On a Sabbath evening in the autumn of 1821, I made up my mind that I would settle the question of my soul’s salvation at once, that if it were possible I would make my peace with God. But as I was very buy in the affairs of the office, I knew that without great firmness of purpose, I should never effectually attend to the subject. I therefore, then and there resolved, as far as possible, to avoid all business, and everything that would divert my attention, and to give myself wholly to the work of securing the salvation of my soul. I carried this resolution in to execution as sternly and thoroughly as I could. I was, however, obliged to be a good deal in the office. But as the providence of God would have it, I was not much occupied either on Monday or Tuesday; and had opportunity to read my Bible and engage in prayer most of the time....
This was just the revelation that I needed. I felt myself justified by faith; and, so far as I could see, I was in a state in which I did not sin. Instead of feeling that I was sinning all the time, my heart was so full of love that it overflowed. My cup ran over with blessing and with love; and I could not feel that I was sinning against God. Nor could I recover the least sense of guilt for my past sins. Of this experience I said nothing that I recollect, at the time, to anybody; that is, of this experience of justification.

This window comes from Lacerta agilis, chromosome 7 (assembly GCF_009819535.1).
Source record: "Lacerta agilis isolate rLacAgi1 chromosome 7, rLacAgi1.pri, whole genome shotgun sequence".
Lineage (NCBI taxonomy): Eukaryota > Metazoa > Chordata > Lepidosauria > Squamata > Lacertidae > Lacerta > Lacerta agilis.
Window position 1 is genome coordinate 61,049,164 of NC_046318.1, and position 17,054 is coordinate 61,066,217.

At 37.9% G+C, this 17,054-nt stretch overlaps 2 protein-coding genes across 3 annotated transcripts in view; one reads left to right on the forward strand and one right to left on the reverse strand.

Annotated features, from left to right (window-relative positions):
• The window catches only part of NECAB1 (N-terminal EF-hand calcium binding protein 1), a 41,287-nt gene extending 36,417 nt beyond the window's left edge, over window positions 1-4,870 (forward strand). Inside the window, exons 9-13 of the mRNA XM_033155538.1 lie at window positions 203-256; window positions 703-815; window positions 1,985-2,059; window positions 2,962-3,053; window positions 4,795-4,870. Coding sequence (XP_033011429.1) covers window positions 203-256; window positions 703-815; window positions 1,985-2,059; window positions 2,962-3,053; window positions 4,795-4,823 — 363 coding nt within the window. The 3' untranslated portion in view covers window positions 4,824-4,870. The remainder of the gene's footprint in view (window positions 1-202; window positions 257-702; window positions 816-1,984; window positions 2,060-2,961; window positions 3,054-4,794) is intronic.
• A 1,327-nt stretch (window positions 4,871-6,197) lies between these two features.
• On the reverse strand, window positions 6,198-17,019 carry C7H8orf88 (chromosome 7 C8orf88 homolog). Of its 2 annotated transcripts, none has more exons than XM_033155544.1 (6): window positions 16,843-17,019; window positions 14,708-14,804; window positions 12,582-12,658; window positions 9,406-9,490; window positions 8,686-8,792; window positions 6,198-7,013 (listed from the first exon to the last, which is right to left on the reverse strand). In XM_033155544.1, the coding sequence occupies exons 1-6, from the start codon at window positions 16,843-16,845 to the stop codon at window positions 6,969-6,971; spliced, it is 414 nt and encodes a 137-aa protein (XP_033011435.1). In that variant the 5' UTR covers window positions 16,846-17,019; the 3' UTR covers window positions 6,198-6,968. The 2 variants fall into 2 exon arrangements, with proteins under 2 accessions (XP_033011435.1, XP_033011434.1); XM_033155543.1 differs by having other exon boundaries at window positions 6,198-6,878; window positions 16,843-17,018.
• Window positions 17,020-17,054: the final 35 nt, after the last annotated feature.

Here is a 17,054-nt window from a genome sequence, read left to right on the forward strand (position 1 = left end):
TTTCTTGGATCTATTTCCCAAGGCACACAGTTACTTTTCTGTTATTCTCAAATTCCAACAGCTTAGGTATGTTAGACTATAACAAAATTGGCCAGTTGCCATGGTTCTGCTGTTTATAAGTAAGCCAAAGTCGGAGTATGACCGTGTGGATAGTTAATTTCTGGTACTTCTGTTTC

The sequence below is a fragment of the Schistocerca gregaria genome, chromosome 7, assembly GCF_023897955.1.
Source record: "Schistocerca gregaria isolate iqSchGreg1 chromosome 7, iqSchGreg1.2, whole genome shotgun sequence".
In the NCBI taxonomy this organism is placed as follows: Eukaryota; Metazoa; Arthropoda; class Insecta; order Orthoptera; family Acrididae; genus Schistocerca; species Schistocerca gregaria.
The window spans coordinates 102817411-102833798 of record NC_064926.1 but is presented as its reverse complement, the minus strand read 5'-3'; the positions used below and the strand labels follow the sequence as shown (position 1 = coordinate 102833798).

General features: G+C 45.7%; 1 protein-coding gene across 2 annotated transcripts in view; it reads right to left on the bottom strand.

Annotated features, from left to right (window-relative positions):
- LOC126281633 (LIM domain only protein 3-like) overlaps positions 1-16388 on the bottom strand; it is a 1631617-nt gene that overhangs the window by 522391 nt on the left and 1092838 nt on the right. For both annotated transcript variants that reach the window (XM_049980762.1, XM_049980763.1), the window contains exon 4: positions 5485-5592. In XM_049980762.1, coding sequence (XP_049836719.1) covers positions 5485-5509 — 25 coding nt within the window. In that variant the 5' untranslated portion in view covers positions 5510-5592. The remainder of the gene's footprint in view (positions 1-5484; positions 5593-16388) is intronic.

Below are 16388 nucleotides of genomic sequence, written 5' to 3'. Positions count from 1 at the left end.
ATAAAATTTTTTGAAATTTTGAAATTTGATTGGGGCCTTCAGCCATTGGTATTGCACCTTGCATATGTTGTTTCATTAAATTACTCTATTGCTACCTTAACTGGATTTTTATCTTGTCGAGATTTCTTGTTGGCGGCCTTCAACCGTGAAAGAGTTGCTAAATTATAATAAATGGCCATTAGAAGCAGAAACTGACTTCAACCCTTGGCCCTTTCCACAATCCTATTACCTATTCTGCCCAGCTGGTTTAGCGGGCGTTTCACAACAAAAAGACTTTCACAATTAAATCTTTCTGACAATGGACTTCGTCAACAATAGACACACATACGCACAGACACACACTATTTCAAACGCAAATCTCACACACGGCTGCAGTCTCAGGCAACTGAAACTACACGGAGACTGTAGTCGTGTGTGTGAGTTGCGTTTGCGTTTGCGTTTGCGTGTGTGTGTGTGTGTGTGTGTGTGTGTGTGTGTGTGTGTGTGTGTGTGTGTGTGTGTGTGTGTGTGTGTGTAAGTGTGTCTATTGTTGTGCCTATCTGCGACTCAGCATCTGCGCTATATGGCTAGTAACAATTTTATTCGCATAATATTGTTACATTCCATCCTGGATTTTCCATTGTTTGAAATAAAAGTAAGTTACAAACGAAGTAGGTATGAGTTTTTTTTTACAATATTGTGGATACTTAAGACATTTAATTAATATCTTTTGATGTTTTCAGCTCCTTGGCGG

WHAT A REVIVAL OF RELIGION IS
Religion is the work of man. It is something for man to do. It consists in obeying God. It is man's duty. It is true, God induces him to do it. He influences him by his Spirit, because of his great wickedness and reluctance to obey. If it were not necessary for God to influence men -- if men were disposed to obey God, there would be no occasion to pray, "O Lord, revive thy work." The ground of necessity for such a prayer is, that men are wholly indisposed to obey; and